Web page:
South Bunbury Football Club team becomes family affair as mum plays alongside her three daughters

A South West football player has made club history by running out to play her first league game alongside her three daughters.

Mikaylah, 17, and twins Abby and Zoey Dawson, 14, joined mum Kelly Bevis on the field for their beloved South Bunbury Football Club on April 23.

The following weekend, Kelly and Mikaylah played together again, Abby and Zoey ran water for the women’s team and brother Maxx, 12, was the game’s goal umpire.

Ms Bevis’s children have been involved in football for a few years and she recently became the coach of her younger daughters’ year 8/9 team.

“I’m also a part of the junior committee and I organise the club merchandise with my partner,” she said.

Despite being a little out of her comfort zone, Ms Bevis described the experience of playing alongside her daughters as being full of emotion.

“I was trying hard to not have a heart attack because I am not the fittest person yet,” she said.

“But I’m there giving it a go and having the opportunity to play with the girls is amazing.”

Ms Bevis also celebrated her 40th birthday the weekend of her first game and said there were perks to playing alongside her children.

“I think there was one point when I had get down to the backline fast and Abby was next to me and I said ‘you’ve got to go because I am not going to make it’,” she said.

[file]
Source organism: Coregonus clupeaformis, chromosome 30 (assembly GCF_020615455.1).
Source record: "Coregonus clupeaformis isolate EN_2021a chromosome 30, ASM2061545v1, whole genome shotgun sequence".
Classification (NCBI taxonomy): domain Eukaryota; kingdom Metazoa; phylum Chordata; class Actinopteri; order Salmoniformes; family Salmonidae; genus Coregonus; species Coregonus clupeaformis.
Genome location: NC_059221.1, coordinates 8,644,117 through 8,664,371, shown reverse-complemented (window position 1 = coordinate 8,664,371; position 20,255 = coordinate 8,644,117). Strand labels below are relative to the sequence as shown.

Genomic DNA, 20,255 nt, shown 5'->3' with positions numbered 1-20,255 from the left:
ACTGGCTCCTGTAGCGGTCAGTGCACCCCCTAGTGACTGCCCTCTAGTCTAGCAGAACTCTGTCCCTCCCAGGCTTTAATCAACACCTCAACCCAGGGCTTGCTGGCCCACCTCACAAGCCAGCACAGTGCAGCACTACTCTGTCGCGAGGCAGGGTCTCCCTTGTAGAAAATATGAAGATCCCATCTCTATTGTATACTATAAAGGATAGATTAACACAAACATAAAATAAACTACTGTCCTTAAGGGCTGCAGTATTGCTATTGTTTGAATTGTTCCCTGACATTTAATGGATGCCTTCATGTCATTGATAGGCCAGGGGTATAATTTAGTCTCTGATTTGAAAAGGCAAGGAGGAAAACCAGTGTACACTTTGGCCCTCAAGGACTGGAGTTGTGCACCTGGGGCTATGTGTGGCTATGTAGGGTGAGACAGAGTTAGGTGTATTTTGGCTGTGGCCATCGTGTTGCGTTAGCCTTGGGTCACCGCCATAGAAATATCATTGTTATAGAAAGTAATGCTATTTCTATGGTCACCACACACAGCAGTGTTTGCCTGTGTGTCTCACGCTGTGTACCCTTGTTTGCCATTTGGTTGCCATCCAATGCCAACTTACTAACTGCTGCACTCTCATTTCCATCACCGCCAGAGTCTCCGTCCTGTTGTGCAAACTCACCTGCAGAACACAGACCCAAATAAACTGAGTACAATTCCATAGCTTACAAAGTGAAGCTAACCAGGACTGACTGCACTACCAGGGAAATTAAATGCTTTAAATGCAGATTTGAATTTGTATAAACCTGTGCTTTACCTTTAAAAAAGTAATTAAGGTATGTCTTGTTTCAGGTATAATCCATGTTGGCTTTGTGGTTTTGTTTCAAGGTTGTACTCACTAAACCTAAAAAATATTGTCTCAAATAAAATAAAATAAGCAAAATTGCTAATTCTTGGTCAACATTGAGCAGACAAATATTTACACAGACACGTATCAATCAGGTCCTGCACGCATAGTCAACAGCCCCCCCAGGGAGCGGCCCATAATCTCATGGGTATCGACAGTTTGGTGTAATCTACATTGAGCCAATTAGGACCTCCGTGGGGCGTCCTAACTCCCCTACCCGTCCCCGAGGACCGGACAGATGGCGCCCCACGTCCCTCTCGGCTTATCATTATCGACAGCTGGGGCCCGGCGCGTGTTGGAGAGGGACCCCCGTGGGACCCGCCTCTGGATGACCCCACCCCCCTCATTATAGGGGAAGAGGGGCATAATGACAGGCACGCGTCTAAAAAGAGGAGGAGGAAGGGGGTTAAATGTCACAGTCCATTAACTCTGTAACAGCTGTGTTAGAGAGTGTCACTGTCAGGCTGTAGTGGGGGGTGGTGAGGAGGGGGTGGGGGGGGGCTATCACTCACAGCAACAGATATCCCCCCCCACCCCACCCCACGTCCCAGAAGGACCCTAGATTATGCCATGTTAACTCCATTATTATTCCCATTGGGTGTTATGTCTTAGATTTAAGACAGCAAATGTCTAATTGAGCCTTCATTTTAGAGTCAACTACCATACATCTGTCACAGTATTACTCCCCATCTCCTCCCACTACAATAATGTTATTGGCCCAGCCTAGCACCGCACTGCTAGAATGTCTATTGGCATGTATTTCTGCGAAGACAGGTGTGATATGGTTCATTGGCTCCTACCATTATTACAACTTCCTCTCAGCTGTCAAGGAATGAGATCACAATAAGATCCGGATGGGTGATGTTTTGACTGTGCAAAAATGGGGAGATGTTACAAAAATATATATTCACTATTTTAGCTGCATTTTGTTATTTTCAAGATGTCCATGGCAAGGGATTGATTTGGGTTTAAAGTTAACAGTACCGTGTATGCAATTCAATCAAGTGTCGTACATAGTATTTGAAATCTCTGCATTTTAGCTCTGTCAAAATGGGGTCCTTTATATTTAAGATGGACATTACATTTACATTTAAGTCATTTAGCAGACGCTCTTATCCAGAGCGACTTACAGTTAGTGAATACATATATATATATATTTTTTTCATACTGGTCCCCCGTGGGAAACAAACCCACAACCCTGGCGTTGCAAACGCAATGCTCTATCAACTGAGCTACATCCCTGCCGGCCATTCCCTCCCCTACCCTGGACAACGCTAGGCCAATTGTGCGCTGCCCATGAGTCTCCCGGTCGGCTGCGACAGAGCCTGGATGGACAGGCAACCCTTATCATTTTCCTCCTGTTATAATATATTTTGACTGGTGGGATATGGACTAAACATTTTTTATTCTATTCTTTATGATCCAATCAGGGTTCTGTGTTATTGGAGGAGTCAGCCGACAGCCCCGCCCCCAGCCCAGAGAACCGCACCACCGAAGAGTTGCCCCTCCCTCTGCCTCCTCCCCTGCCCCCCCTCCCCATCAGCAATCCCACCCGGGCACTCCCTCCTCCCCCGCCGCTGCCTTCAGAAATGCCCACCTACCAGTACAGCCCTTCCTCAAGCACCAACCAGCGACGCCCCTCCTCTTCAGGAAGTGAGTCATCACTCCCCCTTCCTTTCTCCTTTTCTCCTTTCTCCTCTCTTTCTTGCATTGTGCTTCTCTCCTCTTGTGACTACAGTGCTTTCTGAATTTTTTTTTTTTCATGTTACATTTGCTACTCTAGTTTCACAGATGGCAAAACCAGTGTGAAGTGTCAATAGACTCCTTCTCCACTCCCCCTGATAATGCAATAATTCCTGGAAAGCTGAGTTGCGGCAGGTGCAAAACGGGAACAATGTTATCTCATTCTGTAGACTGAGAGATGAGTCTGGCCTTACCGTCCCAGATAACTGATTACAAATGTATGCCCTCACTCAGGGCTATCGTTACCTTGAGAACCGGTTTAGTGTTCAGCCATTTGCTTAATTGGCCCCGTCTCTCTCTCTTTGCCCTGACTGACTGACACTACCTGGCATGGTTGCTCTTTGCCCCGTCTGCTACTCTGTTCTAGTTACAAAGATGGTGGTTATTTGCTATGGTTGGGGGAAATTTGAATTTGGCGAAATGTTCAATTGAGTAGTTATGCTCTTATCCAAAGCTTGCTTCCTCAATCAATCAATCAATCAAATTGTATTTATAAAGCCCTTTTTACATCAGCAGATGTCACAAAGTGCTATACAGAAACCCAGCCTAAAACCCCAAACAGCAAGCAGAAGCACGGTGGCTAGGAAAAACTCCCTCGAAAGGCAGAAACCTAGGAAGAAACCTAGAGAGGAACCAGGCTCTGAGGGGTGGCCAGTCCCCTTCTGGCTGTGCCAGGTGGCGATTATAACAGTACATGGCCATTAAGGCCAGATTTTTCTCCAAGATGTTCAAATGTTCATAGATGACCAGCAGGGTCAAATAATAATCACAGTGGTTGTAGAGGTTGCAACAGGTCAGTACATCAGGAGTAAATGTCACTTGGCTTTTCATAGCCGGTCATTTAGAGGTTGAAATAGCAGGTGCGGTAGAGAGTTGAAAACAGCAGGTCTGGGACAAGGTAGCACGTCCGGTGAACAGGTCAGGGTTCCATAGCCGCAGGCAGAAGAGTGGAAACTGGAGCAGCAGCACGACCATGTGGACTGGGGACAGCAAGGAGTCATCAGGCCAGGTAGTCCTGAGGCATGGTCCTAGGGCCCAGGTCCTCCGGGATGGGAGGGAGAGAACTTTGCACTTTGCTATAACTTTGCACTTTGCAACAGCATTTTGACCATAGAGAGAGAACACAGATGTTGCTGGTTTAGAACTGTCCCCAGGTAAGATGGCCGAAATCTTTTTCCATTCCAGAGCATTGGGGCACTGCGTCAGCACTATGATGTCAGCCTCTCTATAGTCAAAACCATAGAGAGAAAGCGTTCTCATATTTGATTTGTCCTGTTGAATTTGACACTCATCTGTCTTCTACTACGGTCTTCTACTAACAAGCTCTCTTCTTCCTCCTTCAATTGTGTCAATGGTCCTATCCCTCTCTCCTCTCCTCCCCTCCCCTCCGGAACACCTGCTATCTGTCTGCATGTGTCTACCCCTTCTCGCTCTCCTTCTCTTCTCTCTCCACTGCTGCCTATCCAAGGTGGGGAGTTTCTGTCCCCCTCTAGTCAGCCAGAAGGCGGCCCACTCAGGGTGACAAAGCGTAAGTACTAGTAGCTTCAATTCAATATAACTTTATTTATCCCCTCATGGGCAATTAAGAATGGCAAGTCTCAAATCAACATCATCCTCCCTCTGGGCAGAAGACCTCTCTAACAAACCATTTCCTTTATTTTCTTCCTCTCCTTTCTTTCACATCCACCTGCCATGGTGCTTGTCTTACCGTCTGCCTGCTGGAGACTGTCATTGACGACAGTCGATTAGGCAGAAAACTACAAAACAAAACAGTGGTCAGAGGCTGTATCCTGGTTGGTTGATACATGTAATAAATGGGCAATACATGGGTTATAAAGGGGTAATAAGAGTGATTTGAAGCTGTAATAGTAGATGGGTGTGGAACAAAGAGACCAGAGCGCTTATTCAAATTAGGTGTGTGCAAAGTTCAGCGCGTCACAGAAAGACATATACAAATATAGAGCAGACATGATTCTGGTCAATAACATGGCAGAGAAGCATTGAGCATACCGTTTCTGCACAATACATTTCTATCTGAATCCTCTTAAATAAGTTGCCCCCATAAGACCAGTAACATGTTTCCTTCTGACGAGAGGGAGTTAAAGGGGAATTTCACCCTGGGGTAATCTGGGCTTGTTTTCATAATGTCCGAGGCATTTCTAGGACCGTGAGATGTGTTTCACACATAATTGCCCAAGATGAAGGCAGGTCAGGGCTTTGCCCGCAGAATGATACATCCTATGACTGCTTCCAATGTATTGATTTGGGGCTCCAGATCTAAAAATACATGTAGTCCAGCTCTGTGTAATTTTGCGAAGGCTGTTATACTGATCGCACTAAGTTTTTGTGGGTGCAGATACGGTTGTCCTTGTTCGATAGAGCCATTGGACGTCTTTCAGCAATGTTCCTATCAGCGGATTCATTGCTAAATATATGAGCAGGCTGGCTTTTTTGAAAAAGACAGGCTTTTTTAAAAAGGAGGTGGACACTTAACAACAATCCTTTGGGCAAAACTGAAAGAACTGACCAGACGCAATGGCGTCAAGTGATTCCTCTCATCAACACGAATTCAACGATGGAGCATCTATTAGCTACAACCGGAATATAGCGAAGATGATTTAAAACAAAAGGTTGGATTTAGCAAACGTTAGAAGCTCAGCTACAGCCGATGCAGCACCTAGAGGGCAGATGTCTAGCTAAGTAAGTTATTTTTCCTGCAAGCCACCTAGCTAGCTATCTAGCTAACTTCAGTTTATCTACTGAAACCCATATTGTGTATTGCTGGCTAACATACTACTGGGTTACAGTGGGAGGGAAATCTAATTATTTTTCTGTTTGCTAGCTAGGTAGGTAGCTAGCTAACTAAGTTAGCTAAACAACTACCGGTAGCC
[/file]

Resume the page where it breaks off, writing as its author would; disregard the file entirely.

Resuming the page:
“So I made her run for me.

Ms Bevis and her children aren’t the only family units that have donned the red and white South Bunbury uniform recently.

Vice captain Diaz Emerson played alongside her mother Kasey, which coach Berend Kaaks said was also exciting to see.

But he said he was particularly pleased to see Ms Bevis play alongside three of her children.

“I’m here to facilitate women getting the opportunity to play football and to see a mum run out with three daughters — it was obviously a really proud moment for Kelly but it was a good moment for the league,” he said.

“To see a family going out and playing footy like that together; it’s community sport and that’s what we’re here to drive.

“It’s about making sure that women know these opportunities are available to them and that they can come and have a kick in an environment where everyone’s welcome, regardless of experience or ability.”

Eldest daughter Mikaylah said playing alongside her mum was only slightly nerve-racking.

“I was a little bit worried about her running out and getting hurt,” she said.

“But I’m proud of her for having a go, getting a few touches of the ball and a couple of tackles. It was good.”

Even though she has a pile of red and white uniforms taking up space in her laundry each week, Ms Bevis said she wouldn’t have it any other way.

“I joked around, saying I think I should just set up a bed in the back [of the clubrooms] because I’m here so often,” she said.

“I kind of get a bit depressed when football season finishes.

“Every other night there’s training or a game or something going on but I love it, I wouldn’t change it.”